KAMPALA About $352 million has been pledged to help Uganda cope with an influx of refugees fleeing conflict in South Sudan, donors said on Friday.
Uganda needs some $2 billion for its surging refugee population. The money would fund operations for the next 12 months .
About 1.3 million refugees have fled to Uganda, of whom an estimated 950,000 have come from South Sudan, displaced by the country’s escalating civil war.
Most of the South Sudanese are crammed into about five camps in Uganda’s northwest. One of them, Bidi Bidi is among the world’s largest refugee settlements, hosting about 270,000 people.
“I don’t think anyone ever anticipated that we would be dealing with one million refugees out of South Sudan alone,” David Beasley, executive director of the World Food Programme, told Reuters.
Food for the refugees will run out in July without more help, Beasley said.
Fighting erupted in Africa’s youngest nation in December 2013 between forces allied to President Salva Kiir and his then- deputy, Riek Machar. A peace pact in 2015 briefly halted the conflict, but it exploded into war again last July.
“The international community needs to step up and needs to give to the Ugandan people and to the refugees hosted by the Ugandan people the kind of support that is absolutely needed because the circumstances in which these sacrifices are being made are extremely, extremely challenging,” U.N. Secretary General Antonio Guterres said.
(Reporting by Elias Biryabarema; Editing by George Obulutsa, Larry King)
Nearly 50 people have contracted cholera while attending a health conference in Kenya’s capital.
The infected delegates were among hundreds who had gathered for the four day forum organised by the Ministry of Health at a Nairobi hotel on Tuesday.
They have been isolated in a city hospital, but health officials say the number of people infected may rise.
It is unclear how they caught the disease, which has led to five deaths in the past month.
Cholera is an acute diarrhoeal infection caused by ingestion of food or water contaminated with the bacterium Vibrio cholera.
Most of those infected will have no or mild symptoms but, in severe cases, the disease can kill within hours if left untreated.
In Yemen, a large cholera outbreak is fast approaching 300,000 cases, according to UN humanitarian chief Stephen O’Brien. He described it as a “man-made catastrophe” caused by both sides of the country’s ongoing civil war.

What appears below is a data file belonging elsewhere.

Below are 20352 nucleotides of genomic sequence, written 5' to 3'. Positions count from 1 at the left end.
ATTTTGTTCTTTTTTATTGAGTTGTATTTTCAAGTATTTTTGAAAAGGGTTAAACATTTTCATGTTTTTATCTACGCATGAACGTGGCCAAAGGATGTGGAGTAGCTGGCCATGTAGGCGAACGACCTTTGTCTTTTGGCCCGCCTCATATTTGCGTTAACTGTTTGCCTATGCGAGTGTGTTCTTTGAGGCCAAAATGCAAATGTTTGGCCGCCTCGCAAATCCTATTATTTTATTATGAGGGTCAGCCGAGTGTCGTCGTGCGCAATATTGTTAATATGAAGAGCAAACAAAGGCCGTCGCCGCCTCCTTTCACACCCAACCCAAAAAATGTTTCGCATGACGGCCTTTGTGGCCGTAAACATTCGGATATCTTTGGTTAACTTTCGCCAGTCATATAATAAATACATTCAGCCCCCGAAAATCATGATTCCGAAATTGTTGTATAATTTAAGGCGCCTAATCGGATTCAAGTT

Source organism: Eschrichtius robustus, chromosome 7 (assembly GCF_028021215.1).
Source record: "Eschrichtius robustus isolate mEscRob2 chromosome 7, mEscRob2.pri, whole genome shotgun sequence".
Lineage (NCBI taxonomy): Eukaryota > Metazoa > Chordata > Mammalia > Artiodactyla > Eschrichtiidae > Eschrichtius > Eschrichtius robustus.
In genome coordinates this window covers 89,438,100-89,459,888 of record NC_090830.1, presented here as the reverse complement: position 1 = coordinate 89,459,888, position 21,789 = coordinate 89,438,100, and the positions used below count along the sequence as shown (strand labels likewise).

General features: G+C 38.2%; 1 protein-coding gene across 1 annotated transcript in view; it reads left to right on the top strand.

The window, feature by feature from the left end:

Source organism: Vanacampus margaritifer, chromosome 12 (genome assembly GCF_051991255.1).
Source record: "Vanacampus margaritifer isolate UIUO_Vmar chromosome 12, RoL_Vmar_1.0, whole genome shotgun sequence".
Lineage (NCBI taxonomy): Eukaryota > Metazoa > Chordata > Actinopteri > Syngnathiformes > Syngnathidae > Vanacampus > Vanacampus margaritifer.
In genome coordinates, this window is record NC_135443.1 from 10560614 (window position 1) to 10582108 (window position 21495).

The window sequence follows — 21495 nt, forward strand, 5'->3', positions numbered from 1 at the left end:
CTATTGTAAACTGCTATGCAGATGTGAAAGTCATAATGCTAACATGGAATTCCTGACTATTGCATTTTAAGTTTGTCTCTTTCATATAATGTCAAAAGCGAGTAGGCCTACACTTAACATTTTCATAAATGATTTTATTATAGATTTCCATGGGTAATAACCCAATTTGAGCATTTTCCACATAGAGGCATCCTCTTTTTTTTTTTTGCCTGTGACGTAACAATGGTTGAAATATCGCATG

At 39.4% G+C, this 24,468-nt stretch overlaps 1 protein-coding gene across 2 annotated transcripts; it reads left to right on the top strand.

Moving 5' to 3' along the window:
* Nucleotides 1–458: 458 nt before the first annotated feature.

In a press release on 24 May, Kenya’s Ministry of Health said there had been 146 cases across the country since the outbreak began.
Some of those infected had attended a wedding at an upmarket estate in Nairobi.
As a result, authorities put in place emergency measures to try and curb its spread.
An outbreak two years ago killed 65 people across Kenya.
Central African Republic: People with Disabilities at High Risk
(Nairobi, June 21, 2017) –People with disabilities in the Central African Republic have faced violent attacks, forced displacement, and ongoing neglect in the humanitarian response, Human Rights Watch said today. A peace accord signed on June 19, 2017, offers a chance to help this abused and marginalized group.
New Human Rights Watch research in the country shows that people with a range of disabilities are often unable to flee violence, are especially vulnerable to attack while trying to flee, and face unsafe and unhealthy conditions in displacement camps.“The peace accord should bring a respite for civilians who have been brutalized in this conflict, especially people with disabilities who suffer violence and neglect,” said Lewis Mudge, Africa researcher at Human Rights Watch. “People with disabilities and other at-risk groups should get the protection and assistance they desperately need.”